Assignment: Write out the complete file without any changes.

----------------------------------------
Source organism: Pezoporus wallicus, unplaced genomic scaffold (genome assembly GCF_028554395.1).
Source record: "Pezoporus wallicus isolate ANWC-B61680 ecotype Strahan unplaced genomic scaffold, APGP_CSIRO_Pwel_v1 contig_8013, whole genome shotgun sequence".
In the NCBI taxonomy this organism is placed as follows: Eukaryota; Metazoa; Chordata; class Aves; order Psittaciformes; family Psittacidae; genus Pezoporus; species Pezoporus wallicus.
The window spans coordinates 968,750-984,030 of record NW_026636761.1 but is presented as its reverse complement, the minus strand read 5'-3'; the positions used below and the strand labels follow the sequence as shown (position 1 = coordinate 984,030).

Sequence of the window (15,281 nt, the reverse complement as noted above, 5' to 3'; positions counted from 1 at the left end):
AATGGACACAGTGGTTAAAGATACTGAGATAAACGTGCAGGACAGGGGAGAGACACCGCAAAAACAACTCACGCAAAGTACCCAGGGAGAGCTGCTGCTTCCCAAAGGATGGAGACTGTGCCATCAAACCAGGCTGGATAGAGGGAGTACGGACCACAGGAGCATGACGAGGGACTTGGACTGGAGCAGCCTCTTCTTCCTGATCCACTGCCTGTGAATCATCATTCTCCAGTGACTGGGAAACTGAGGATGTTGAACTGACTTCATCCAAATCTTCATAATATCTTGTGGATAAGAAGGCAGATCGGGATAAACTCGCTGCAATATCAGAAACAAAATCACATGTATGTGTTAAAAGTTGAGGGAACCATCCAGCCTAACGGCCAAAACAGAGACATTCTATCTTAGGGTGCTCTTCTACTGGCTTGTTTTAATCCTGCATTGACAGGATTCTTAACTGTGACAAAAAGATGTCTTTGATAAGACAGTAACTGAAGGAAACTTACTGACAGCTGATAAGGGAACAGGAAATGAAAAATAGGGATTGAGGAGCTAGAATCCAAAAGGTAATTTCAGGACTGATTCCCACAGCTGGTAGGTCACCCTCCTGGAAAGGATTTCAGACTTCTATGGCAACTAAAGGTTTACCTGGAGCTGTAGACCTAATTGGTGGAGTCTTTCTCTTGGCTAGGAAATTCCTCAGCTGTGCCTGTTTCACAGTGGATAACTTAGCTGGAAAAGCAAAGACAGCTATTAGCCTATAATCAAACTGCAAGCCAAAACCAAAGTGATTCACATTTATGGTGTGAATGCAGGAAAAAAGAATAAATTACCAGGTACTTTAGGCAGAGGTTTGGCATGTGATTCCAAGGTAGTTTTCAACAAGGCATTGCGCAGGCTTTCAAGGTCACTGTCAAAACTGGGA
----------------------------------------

Source organism: Pezoporus wallicus, unplaced genomic scaffold (genome assembly GCF_028554395.1).
Source record: "Pezoporus wallicus isolate ANWC-B61680 ecotype Strahan unplaced genomic scaffold, APGP_CSIRO_Pwel_v1 contig_8013, whole genome shotgun sequence".
In the NCBI taxonomy this organism is placed as follows: Eukaryota; Metazoa; Chordata; class Aves; order Psittaciformes; family Psittacidae; genus Pezoporus; species Pezoporus wallicus.
The window spans coordinates 968,750-984,030 of record NW_026636761.1 but is presented as its reverse complement, the minus strand read 5'-3'; the positions used below and the strand labels follow the sequence as shown (position 1 = coordinate 984,030).

Sequence of the window (15,281 nt, the reverse complement as noted above, 5' to 3'; positions counted from 1 at the left end):
AATGGACACAGTGGTTAAAGATACTGAGATAAACGTGCAGGACAGGGGAGAGACACCGCAAAAACAACTCACGCAAAGTACCCAGGGAGAGCTGCTGCTTCCCAAAGGATGGAGACTGTGCCATCAAACCAGGCTGGATAGAGGGAGTACGGACCACAGGAGCATGACGAGGGACTTGGACTGGAGCAGCCTCTTCTTCCTGATCCACTGCCTGTGAATCATCATTCTCCAGTGACTGGGAAACTGAGGATGTTGAACTGACTTCATCCAAATCTTCATAATATCTTGTGGATAAGAAGGCAGATCGGGATAAACTCGCTGCAATATCAGAAACAAAATCACATGTATGTGTTAAAAGTTGAGGGAACCATCCAGCCTAACGGCCAAAACAGAGACATTCTATCTTAGGGTGCTCTTCTACTGGCTTGTTTTAATCCTGCATTGACAGGATTCTTAACTGTGACAAAAAGATGTCTTTGATAAGACAGTAACTGAAGGAAACTTACTGACAGCTGATAAGGGAACAGGAAATGAAAAATAGGGATTGAGGAGCTAGAATCCAAAAGGTAATTTCAGGACTGATTCCCACAGCTGGTAGGTCACCCTCCTGGAAAGGATTTCAGACTTCTATGGCAACTAAAGGTTTACCTGGAGCTGTAGACCTAATTGGTGGAGTCTTTCTCTTGGCTAGGAAATTCCTCAGCTGTGCCTGTTTCACAGTGGATAACTTAGCTGGAAAAGCAAAGACAGCTATTAGCCTATAATCAAACTGCAAGCCAAAACCAAAGTGATTCACATTTATGGTGTGAATGCAGGAAAAAAGAATAAATTACCAGGTACTTTAGGCAGAGGTTTGGCATGTGATTCCAAGGTAGTTTTCAACAAGGCATTGCGCAGGCTTTCAAGGTCACTGTCAAAACTGGGA